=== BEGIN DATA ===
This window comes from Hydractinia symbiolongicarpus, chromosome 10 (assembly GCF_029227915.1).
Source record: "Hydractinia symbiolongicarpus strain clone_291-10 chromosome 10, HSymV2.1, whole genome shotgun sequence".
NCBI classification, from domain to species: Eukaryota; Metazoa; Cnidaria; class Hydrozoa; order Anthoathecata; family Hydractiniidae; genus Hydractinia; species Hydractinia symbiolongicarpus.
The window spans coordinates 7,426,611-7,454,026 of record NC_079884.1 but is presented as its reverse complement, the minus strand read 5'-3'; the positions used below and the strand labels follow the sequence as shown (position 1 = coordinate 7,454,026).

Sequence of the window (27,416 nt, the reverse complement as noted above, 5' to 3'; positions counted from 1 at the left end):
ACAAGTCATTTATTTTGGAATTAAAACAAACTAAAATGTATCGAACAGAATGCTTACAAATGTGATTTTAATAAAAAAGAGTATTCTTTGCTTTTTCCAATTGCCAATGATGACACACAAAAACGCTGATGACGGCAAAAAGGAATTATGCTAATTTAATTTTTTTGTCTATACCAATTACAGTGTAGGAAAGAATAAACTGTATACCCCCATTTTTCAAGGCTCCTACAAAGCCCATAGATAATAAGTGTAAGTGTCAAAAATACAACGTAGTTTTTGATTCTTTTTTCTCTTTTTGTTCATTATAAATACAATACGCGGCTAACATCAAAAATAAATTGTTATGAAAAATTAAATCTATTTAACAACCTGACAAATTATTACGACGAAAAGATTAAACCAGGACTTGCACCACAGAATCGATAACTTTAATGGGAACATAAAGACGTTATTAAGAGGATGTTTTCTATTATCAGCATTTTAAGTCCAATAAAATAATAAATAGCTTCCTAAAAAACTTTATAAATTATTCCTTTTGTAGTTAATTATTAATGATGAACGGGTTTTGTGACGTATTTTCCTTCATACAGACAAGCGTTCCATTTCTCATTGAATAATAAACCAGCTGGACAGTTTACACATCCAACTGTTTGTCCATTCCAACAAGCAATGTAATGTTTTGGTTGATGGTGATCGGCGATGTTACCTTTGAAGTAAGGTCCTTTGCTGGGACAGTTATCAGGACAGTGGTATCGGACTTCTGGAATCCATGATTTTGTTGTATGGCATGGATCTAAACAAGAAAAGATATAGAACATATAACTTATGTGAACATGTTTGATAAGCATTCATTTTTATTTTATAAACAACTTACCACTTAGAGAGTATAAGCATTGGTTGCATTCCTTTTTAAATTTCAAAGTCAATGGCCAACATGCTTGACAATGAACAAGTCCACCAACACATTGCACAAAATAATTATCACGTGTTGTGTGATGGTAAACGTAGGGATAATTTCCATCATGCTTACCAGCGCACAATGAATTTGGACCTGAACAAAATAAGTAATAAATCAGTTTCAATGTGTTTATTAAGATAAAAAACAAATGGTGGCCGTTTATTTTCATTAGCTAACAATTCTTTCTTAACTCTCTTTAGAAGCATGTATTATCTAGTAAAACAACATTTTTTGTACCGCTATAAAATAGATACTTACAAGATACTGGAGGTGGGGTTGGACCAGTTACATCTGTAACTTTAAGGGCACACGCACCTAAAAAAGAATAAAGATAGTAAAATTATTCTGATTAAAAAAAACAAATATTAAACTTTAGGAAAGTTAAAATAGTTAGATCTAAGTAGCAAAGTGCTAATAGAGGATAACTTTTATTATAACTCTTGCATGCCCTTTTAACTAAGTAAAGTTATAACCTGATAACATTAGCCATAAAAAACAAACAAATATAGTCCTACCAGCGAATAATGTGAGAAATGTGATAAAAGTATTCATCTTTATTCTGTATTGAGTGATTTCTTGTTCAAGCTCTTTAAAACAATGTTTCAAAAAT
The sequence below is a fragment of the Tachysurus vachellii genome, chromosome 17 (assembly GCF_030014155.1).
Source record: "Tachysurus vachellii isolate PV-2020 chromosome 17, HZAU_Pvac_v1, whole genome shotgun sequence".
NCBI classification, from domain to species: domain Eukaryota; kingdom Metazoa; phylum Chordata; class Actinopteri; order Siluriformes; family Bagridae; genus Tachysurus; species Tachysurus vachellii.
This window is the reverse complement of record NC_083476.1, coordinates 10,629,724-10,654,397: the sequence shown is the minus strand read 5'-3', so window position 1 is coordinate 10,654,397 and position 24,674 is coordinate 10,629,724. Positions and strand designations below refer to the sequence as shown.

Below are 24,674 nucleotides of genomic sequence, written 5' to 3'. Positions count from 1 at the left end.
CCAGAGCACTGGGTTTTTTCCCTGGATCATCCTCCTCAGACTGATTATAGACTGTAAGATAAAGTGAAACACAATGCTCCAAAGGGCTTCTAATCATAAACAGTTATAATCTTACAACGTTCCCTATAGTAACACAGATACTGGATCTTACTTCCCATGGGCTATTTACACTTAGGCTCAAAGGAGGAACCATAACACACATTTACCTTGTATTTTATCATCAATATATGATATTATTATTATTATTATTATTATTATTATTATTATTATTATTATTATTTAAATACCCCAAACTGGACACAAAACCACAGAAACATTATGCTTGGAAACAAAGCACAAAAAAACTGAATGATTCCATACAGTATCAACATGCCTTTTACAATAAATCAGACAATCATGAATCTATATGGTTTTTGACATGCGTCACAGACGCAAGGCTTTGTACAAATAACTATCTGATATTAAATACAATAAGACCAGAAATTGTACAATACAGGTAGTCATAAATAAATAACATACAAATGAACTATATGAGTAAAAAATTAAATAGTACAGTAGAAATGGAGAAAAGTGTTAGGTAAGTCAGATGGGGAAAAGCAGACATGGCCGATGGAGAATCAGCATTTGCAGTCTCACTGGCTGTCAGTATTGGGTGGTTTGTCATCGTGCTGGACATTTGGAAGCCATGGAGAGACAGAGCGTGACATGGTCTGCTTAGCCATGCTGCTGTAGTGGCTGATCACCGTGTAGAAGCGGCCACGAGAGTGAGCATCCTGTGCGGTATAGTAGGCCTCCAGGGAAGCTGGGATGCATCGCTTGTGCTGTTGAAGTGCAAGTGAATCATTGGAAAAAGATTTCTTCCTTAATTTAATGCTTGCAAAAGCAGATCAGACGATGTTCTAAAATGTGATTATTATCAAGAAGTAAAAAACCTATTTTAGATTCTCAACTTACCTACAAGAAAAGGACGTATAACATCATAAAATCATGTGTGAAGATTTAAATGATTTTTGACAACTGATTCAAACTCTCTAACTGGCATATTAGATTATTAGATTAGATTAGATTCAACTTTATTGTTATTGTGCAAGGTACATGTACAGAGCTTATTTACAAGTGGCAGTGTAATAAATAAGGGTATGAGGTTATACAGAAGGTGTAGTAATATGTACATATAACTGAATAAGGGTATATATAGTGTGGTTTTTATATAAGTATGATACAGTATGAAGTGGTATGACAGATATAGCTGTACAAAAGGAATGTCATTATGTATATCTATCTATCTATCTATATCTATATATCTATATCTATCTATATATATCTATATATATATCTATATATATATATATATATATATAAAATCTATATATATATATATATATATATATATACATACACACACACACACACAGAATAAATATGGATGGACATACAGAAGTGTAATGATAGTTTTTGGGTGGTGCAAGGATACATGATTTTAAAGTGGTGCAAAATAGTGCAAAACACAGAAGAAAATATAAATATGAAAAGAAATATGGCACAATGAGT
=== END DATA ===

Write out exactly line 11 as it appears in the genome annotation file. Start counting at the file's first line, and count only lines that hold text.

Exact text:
Below are 24,674 nucleotides of genomic sequence, written 5' to 3'. Positions count from 1 at the left end.